Cornell's final series called Space Objects, or better known as Celestial Navigations, seek to encapsulate the cosmos within the intimate confines of his box constructions. By using reproduced images of planets, stars and constellations as the backdrops, Cornell revisits a format from the 1930s, made most famously by his Soap Bubble Set, 1938 in the Collection of the Museum of Modern Art. Untitled is an outstanding example of his series from the late 1950s.
"Cornell's final series of boxes, they have the trademarks of a 'late' style: they combine intense emotion with an outward austerity, while casting a glance at the heavens. The boxes are intended as a universe-inside-a box in the most literal way. Their walls are lined with cutouts from sky charts and constellation maps: painted cork balls suspended in space on horizontal metal rods suggest the movement of the planets. Metal rings dangle from the rods, evoking all at once the earth, a performer's bracelet, and the chains from which Houdini escaped. Below, the material world beckons with an assortment of symbols" (D. Solomon, Utopia Parkway: The Life and Work of Joseph Cornell, New York, 1997, p. 248.)
This assortment of objects within the stage-like space of Untitled--with the image of the moon as the backdrop--consist of two horizontal metal rods from which a metal hoop dangles a cork ball painted white balances on the rods. On the floor of the box is a cordial with a blue marble placed inside, a seashell painted white, a clay pipe in two pieces, and tips of nails on the floor painted white. The circular forms of the ball, the hoop, and the marble reiterate the roundness of the moon. Because the ball and metal hoops are not fixed, they are free to move across the rods, and thus, the appearance of the box somewhat changes with every new position.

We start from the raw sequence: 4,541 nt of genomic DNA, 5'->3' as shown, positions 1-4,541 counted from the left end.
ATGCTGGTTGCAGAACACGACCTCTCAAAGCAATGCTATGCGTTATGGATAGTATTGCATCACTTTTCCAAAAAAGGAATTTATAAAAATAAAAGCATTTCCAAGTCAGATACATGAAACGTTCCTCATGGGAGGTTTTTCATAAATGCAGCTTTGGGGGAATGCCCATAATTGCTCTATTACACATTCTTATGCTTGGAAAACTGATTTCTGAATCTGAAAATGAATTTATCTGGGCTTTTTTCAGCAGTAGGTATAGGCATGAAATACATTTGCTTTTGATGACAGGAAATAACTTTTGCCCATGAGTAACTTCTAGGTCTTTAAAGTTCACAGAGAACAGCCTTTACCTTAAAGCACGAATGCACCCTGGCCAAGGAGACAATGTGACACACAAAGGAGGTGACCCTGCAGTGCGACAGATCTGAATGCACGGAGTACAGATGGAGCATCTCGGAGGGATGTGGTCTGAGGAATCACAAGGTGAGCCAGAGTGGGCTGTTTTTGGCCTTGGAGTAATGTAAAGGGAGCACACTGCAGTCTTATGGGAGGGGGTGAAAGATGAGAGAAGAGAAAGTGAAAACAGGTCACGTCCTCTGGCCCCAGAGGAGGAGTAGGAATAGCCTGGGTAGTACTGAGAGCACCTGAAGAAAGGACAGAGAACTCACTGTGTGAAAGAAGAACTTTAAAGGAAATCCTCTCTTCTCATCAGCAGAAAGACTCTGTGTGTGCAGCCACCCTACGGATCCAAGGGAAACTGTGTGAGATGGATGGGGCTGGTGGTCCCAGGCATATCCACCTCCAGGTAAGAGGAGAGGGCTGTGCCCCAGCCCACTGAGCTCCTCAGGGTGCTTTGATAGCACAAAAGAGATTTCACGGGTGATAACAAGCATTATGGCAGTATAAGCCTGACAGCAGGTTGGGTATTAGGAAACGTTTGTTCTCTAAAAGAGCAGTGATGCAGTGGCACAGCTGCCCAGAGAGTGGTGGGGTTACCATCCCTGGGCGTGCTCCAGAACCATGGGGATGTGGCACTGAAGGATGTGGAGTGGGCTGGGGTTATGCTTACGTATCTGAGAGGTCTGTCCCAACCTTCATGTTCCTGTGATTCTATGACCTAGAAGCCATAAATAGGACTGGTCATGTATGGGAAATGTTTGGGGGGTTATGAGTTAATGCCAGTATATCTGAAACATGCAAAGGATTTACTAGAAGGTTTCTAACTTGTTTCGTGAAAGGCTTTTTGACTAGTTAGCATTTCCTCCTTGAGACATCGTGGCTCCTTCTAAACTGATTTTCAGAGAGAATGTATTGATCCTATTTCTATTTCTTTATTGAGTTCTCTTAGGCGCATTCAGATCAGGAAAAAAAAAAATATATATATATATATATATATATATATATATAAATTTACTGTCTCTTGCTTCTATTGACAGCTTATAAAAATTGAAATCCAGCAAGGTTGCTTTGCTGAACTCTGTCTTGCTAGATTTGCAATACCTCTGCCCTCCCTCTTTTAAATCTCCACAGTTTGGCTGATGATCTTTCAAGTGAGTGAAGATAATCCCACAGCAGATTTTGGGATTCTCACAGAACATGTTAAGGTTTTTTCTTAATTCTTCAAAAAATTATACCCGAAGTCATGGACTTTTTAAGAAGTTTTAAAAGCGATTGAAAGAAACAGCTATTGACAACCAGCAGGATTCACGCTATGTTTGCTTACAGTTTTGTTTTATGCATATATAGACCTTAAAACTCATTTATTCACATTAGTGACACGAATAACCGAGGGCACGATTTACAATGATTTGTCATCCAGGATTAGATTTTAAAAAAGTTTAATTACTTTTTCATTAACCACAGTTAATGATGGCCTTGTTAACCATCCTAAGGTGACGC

In Untitled, the viewer is struck by the manipulation of scale and distance among the different elements in the box. In relation to the moon in the background and due to the confined space, the objects in front of it assume an exaggerated scale. The moon is neatly framed and seemed suspended between the fragments of navigational charts. This telescoping effect adds to the otherworldly quality of the box.
For someone like Cornell who never traveled beyond his hometown, the Celestial Navigations allowed him to imagine voyages to the farthest reaches of places possible. "Cornell took up the challenge of communicating the joy of beauty, the beauty of joy--penultimate, subjective abstractions--each time he made a box or collage. In the process he developed thematic paths toward his goal, enlisting as his principal guides the concepts of spirituality, exploration, chance, and play, as well as the passage of time, the cult of personality, the celestial, and the natural." (L. R. Hartigan, "Joseph Cornell's Dance with Duality," Joseph Cornell: Shadowplay Eterniday, London, 2003, p. 23.) Cornell's boxes traverse through space and time because of the artist's ability to compress and richly juxtapose objects and images to convey a sense of infinite possibility. Despite his cloistered life, Cornell was an avid voyager into spectral territories of the mysterious and the spectacular. He continuously invented parallel universes where the laws of this world are suspended; his box constructions are souvenirs of his imaginary journeys.